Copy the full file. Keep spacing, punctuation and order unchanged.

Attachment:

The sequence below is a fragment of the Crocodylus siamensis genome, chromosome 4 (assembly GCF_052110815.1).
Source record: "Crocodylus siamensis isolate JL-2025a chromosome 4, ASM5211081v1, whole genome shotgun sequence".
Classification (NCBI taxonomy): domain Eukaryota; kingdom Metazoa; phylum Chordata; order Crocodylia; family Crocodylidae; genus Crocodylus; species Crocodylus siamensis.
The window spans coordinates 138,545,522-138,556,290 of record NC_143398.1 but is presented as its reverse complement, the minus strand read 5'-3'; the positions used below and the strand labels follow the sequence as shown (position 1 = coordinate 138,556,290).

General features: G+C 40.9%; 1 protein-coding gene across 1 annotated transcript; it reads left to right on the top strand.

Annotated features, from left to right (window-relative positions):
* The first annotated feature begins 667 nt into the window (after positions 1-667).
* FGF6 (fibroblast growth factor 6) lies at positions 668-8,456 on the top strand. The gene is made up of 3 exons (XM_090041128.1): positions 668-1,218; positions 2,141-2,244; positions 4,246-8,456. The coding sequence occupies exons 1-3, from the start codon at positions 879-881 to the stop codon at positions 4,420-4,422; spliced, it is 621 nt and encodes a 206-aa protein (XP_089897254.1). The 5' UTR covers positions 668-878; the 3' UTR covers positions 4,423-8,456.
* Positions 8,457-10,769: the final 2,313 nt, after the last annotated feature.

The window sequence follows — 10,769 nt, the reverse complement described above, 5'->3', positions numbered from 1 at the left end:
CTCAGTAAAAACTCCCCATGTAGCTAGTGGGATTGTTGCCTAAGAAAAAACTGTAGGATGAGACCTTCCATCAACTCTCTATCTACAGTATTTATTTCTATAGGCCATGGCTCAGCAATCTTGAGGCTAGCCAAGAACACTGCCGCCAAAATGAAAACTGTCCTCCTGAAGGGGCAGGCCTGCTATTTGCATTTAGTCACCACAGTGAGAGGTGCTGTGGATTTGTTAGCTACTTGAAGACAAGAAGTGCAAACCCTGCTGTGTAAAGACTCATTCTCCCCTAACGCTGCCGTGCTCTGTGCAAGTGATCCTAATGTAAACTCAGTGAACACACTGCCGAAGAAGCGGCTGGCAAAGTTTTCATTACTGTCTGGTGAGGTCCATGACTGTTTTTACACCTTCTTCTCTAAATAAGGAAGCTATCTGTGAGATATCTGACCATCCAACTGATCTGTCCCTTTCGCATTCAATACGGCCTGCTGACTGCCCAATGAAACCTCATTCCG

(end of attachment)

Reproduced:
The sequence below is a fragment of the Crocodylus siamensis genome, chromosome 4 (assembly GCF_052110815.1).
Source record: "Crocodylus siamensis isolate JL-2025a chromosome 4, ASM5211081v1, whole genome shotgun sequence".
Classification (NCBI taxonomy): domain Eukaryota; kingdom Metazoa; phylum Chordata; order Crocodylia; family Crocodylidae; genus Crocodylus; species Crocodylus siamensis.
The window spans coordinates 138,545,522-138,556,290 of record NC_143398.1 but is presented as its reverse complement, the minus strand read 5'-3'; the positions used below and the strand labels follow the sequence as shown (position 1 = coordinate 138,556,290).

General features: G+C 40.9%; 1 protein-coding gene across 1 annotated transcript; it reads left to right on the top strand.

Annotated features, from left to right (window-relative positions):
* The first annotated feature begins 667 nt into the window (after positions 1-667).
* FGF6 (fibroblast growth factor 6) lies at positions 668-8,456 on the top strand. The gene is made up of 3 exons (XM_090041128.1): positions 668-1,218; positions 2,141-2,244; positions 4,246-8,456. The coding sequence occupies exons 1-3, from the start codon at positions 879-881 to the stop codon at positions 4,420-4,422; spliced, it is 621 nt and encodes a 206-aa protein (XP_089897254.1). The 5' UTR covers positions 668-878; the 3' UTR covers positions 4,423-8,456.
* Positions 8,457-10,769: the final 2,313 nt, after the last annotated feature.

The window sequence follows — 10,769 nt, the reverse complement described above, 5'->3', positions numbered from 1 at the left end:
CTCAGTAAAAACTCCCCATGTAGCTAGTGGGATTGTTGCCTAAGAAAAAACTGTAGGATGAGACCTTCCATCAACTCTCTATCTACAGTATTTATTTCTATAGGCCATGGCTCAGCAATCTTGAGGCTAGCCAAGAACACTGCCGCCAAAATGAAAACTGTCCTCCTGAAGGGGCAGGCCTGCTATTTGCATTTAGTCACCACAGTGAGAGGTGCTGTGGATTTGTTAGCTACTTGAAGACAAGAAGTGCAAACCCTGCTGTGTAAAGACTCATTCTCCCCTAACGCTGCCGTGCTCTGTGCAAGTGATCCTAATGTAAACTCAGTGAACACACTGCCGAAGAAGCGGCTGGCAAAGTTTTCATTACTGTCTGGTGAGGTCCATGACTGTTTTTACACCTTCTTCTCTAAATAAGGAAGCTATCTGTGAGATATCTGACCATCCAACTGATCTGTCCCTTTCGCATTCAATACGGCCTGCTGACTGCCCAATGAAACCTCATTCCG